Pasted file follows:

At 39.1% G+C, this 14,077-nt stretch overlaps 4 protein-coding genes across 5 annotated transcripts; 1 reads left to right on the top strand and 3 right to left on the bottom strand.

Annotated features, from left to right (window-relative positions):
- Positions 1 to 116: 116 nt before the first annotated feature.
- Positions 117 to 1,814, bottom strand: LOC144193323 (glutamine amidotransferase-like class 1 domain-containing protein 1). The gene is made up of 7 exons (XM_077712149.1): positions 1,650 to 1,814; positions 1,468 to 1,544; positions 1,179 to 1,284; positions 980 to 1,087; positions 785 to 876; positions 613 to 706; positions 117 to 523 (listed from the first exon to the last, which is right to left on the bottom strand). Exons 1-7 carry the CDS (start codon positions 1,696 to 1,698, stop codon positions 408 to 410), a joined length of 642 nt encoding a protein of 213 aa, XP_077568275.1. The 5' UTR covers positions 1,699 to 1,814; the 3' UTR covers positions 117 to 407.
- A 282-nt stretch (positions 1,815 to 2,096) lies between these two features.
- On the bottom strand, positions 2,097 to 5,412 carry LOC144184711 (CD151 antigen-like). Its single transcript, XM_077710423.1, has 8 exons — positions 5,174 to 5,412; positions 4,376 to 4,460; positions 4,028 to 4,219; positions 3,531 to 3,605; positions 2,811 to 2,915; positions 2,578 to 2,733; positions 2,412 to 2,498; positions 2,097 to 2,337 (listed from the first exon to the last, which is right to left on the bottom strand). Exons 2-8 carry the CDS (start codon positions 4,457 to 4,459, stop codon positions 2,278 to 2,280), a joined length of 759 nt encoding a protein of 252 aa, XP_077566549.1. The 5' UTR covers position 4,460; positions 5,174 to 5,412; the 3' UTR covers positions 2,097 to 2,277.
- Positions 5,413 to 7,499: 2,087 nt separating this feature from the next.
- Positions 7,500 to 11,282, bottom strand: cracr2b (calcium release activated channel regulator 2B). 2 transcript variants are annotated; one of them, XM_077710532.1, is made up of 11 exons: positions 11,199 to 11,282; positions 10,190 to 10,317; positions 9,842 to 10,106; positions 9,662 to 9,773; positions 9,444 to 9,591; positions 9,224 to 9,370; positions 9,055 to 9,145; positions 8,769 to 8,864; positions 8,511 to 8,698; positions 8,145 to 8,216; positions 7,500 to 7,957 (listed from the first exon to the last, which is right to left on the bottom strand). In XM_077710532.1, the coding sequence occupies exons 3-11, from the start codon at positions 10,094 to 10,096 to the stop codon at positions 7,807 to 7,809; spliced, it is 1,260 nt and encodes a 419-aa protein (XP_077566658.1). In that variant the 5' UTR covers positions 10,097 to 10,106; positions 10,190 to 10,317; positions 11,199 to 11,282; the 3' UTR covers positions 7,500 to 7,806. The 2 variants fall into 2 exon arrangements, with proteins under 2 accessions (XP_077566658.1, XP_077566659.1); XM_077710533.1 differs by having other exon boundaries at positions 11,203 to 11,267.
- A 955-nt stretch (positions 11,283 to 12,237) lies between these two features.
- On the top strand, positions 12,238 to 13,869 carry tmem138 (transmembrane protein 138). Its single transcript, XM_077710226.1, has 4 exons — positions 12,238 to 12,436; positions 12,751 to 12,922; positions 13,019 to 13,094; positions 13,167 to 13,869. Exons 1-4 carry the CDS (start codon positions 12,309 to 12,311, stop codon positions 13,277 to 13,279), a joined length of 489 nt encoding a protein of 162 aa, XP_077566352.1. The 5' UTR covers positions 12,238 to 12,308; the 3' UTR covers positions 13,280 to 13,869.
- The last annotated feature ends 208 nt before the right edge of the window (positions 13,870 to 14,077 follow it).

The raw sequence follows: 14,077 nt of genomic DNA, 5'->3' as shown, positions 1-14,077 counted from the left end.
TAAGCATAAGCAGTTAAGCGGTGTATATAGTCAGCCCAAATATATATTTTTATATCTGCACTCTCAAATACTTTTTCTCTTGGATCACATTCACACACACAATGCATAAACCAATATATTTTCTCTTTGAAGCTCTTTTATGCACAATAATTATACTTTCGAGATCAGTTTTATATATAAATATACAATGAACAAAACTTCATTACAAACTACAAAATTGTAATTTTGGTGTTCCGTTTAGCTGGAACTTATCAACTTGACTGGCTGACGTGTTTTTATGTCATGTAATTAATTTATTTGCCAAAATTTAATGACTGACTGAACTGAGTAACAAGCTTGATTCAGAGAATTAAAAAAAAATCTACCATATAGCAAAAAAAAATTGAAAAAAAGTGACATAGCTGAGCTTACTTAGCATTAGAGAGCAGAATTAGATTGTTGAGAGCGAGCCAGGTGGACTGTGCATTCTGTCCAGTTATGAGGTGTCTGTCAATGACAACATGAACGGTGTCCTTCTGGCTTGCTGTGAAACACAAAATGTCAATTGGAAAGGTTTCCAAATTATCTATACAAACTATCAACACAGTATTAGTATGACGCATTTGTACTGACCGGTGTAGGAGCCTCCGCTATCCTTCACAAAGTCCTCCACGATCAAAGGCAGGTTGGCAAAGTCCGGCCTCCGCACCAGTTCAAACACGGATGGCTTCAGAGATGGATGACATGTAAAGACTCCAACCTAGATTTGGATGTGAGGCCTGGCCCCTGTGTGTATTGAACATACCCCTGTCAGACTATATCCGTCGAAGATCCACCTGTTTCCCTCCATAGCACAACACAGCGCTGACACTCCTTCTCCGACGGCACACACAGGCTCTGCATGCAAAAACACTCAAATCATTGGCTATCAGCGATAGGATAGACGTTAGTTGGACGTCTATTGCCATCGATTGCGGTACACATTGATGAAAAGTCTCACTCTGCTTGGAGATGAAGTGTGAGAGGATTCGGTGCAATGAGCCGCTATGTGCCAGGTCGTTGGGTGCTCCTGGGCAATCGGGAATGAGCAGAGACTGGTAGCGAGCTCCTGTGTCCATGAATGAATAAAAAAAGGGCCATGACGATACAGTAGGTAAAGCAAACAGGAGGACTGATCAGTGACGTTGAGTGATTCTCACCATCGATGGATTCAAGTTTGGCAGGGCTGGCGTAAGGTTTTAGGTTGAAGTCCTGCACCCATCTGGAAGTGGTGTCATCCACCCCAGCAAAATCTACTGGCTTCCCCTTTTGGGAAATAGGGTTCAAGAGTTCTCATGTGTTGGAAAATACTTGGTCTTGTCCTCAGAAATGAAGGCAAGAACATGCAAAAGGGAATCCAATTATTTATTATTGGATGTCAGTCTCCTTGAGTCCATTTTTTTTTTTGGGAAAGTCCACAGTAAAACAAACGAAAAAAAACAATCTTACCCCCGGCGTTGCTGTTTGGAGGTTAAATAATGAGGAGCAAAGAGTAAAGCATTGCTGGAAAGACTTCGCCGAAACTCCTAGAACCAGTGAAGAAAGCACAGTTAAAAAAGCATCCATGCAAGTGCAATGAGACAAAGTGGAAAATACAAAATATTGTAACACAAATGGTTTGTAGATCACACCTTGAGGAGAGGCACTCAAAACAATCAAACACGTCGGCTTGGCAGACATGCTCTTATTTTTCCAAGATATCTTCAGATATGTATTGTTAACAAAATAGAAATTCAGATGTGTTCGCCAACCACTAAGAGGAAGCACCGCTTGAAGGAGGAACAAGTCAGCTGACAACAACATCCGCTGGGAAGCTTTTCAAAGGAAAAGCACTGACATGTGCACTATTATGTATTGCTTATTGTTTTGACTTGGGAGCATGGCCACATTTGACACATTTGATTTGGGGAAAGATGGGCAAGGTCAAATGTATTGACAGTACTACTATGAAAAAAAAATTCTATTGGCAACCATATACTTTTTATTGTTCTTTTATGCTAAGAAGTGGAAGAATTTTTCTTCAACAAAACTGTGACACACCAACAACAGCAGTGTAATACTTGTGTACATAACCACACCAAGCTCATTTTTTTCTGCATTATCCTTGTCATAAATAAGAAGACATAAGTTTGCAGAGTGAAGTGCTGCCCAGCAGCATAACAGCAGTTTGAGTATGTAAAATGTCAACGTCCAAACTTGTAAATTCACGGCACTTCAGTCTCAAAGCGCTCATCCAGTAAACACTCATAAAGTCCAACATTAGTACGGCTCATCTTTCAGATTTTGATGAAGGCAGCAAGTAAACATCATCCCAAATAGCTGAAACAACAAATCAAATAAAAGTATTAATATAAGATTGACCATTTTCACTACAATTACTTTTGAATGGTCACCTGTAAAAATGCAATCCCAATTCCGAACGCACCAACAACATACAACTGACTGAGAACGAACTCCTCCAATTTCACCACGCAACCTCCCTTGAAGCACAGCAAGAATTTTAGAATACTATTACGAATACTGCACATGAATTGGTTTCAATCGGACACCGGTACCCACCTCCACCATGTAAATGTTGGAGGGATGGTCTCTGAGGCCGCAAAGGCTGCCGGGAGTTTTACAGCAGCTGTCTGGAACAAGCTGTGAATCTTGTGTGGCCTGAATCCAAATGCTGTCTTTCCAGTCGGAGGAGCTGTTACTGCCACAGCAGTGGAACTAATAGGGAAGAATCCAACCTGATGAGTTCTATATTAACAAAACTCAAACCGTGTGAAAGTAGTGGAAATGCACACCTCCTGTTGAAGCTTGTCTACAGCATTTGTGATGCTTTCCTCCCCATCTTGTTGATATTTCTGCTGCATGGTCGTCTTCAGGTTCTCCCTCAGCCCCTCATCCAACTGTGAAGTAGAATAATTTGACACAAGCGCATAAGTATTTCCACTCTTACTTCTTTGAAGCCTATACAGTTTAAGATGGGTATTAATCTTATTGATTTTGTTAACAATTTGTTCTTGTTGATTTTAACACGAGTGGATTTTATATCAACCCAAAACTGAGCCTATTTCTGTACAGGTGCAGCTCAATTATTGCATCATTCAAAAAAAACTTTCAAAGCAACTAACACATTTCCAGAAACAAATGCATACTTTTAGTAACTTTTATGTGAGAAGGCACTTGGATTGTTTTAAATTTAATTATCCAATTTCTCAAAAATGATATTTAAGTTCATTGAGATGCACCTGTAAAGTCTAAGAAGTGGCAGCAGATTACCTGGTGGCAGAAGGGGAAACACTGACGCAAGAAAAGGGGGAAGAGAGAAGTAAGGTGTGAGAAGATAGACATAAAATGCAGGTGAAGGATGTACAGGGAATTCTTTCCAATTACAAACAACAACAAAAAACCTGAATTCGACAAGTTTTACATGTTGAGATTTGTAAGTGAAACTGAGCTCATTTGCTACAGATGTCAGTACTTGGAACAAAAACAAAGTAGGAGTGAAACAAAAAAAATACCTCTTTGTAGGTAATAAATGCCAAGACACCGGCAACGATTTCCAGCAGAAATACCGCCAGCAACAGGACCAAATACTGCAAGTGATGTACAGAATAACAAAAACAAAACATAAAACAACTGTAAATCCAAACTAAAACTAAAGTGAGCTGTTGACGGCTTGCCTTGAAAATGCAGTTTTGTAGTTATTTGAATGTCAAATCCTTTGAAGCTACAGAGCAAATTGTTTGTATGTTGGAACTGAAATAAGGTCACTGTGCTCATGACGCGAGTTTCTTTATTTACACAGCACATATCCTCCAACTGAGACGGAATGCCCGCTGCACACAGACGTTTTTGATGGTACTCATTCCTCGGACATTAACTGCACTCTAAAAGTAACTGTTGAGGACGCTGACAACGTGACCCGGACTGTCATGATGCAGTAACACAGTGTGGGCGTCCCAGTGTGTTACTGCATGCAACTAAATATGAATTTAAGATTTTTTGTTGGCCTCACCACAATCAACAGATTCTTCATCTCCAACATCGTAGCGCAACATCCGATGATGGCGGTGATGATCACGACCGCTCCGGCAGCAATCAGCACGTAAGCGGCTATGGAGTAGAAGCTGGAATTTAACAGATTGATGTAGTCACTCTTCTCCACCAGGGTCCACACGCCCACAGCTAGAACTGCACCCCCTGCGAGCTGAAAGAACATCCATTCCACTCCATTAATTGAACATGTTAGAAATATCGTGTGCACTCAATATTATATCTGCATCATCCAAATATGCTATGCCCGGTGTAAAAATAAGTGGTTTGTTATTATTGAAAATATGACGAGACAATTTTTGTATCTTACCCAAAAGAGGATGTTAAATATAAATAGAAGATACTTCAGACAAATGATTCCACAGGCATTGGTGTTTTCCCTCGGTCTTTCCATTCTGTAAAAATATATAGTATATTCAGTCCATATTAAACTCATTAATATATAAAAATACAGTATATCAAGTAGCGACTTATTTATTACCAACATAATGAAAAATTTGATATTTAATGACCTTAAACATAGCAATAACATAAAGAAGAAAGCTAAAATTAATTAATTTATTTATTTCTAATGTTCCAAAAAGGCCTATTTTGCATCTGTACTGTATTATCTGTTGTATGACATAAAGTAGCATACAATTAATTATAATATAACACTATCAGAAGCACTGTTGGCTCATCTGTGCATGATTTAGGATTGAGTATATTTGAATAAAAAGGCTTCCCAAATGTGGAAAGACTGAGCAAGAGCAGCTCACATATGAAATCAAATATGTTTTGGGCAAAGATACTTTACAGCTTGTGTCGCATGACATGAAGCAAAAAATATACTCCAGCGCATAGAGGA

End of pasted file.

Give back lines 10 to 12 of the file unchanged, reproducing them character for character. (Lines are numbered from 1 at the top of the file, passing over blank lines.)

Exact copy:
- On the top strand, positions 12,238 to 13,869 carry tmem138 (transmembrane protein 138). Its single transcript, XM_077710226.1, has 4 exons — positions 12,238 to 12,436; positions 12,751 to 12,922; positions 13,019 to 13,094; positions 13,167 to 13,869. Exons 1-4 carry the CDS (start codon positions 12,309 to 12,311, stop codon positions 13,277 to 13,279), a joined length of 489 nt encoding a protein of 162 aa, XP_077566352.1. The 5' UTR covers positions 12,238 to 12,308; the 3' UTR covers positions 13,280 to 13,869.
- The last annotated feature ends 208 nt before the right edge of the window (positions 13,870 to 14,077 follow it).

The raw sequence follows: 14,077 nt of genomic DNA, 5'->3' as shown, positions 1-14,077 counted from the left end.